I only recently looked up his exact words, but I have never forgotten what those words meant. They stayed with me and guided me throughout my Foreign Service career. And I have thought of them over the years as we have seen political leaders fail to make, or not make, politically difficult choices, and then as they have contorted themselves into logical absurdities to justify what is, at heart, simply an unwillingness to say “goodbye” to a position of privilege and power. George Shultz was a beacon of integrity and truth because he didn’t want his position “too much.”

Ed Smith
FSO, retired
Washington D.C.

The Only Secretary Who Understood What We Do

I spent most of my career as a Labor Officer. We had a conference in Washington while George Schultz was the Secretary of State. He came and spent an hour with us. He was the only Secretary of State who understood what we did and why it was important. The fact that he understood and cared made a real impact on us.

Dan E. Turnquist
FE MC, retired
Centennial, Wyoming

Read more in  Online Memorial to Secretary Shultz

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Photo of the Day: Secretary Tillerson Lunches With Former Secretary of State Rice and Shultz

Posted: 3:29 am ET

 

Via state.gov

01/17/18 Remarks on The Way Forward for the United States Regarding Syria;  Secretary of State Rex W. Tillerson; Hoover Institute at Stanford University; Stanford, CA

Secretary Tillerson Meets With Former Secretary of State Rice and Shultz
U.S. Secretary of State Rex Tillerson participates in a luncheon event with former Secretary of State Condoleezza Rice and George P. Shultz at the Hoover Institution at Stanford University, Stanford, California on January 17, 2018. [State Department photo/ Public Domain]

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Quote: “I’m not talking about guillotining somebody, or hanging, or boil them in oil.”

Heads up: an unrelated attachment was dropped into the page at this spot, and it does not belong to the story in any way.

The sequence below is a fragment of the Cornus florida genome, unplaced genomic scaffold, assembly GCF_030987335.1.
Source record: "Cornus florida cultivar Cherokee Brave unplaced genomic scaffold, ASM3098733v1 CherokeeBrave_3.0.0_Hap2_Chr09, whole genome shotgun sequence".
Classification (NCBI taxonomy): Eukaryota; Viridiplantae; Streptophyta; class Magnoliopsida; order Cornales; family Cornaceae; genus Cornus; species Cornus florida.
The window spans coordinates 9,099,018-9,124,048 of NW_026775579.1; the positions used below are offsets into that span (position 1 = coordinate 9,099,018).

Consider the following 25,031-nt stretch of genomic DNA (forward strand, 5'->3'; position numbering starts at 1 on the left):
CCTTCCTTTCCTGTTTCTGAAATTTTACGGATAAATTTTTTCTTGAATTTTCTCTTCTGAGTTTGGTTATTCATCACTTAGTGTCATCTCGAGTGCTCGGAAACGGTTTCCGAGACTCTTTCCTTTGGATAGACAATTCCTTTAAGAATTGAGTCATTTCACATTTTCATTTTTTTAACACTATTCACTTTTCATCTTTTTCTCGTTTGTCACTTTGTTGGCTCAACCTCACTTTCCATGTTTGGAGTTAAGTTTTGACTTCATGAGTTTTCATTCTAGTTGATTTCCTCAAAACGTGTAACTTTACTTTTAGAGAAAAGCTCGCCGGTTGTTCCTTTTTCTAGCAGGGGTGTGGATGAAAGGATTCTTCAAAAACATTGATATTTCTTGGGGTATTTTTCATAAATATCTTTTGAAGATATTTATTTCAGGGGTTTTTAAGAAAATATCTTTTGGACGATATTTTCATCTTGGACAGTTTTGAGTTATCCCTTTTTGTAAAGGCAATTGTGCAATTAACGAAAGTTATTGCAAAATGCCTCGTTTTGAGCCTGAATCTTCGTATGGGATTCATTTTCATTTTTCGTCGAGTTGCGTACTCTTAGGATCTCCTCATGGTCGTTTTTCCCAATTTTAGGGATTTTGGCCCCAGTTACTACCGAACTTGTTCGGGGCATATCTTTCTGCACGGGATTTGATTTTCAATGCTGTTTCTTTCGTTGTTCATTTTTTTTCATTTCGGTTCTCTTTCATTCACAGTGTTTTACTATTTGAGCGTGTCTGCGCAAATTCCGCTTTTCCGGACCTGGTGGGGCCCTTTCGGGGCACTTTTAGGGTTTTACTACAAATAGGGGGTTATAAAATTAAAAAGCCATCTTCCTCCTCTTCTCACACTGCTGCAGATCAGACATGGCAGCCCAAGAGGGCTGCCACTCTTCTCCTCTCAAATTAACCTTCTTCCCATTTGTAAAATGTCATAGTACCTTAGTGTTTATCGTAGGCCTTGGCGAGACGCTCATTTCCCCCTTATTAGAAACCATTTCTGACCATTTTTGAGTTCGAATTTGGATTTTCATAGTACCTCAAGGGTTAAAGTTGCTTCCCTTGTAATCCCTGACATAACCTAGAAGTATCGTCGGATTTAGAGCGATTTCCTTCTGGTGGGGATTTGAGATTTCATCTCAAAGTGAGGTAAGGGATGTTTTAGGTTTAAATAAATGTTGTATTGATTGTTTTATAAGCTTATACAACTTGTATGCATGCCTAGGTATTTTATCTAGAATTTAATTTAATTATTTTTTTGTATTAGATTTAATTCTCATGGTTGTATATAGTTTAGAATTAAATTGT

Posted: 2:30 am ET
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Via ADST/Oral History – Sherman Funk, Former State/OIG:

When I first came Shultz asked me my initial impressions of the Department. I had been here about six weeks. And I told him that I never in my life had encountered such an absolutely superb bunch of people. And he sort of smiled at me, and I said, “But what bothers me is that on the other hand I’d never in my life encountered such a thoroughly screwed up organization, and what I don’t understand is how you can have both. How the people could be so God damned good, and the organization be so thoroughly screwed up.” And I’m still bothered by that, because I don’t know any other place where you find such high caliber persons, where you also find things so badly run. And I still find it. I happened to think the world of many of the people in PER now. Yet they went ahead and they gave an award of $100,000, more than $100,000 U.S. dollars, to somebody to get that person to stop suing the State Department. A clear case of blackmail. And their rationale was, “We have so many class action suits for women, and class action suits for blacks, we don’t want to get involved in other class action suits on a religious basis.” And that was totally ___. There was ample information, they could have fought this one. It was a lack of will, and people sensed that. I’ve seen again and again that we make a recommendation for disciplinary action and unless the thing is so heinous that they’re afraid to say no — afraid the newspapers would find out about it — the chances are they’ll dick around and try to knock it down. We don’t want to be that harsh on the person. I’m not talking about guillotining somebody, or hanging, or boil them in oil. I’m talking about a few weeks suspension for something that is very serious — misuse of a lot of money, millions of dollars. It was like pulling teeth because nobody wants to be responsible for it.

Read in full here.

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NYT’s David Brooks Asks, “Are we in nursery school?” Acting State Dept Spox Marie Harf Reax. Tsk-tsk!

Posted: 11:41 am PDT
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So last week, SecState #56 and SecState #60, both Republican-appointed Secretaries of State wrote an op-ed about The Iran Deal and Its Consequences.

The Acting Spokesperson Marie Harf was asked about this during the April 8 Daily Press Briefing:

QUESTION:  Henry Kissinger and George Shultz published a piece in the Wall Street Journal today that raised a lot of questions about the deal.  These are diplomatic statesman types.  Do you guys have any reaction to that?  Do you think they were fair?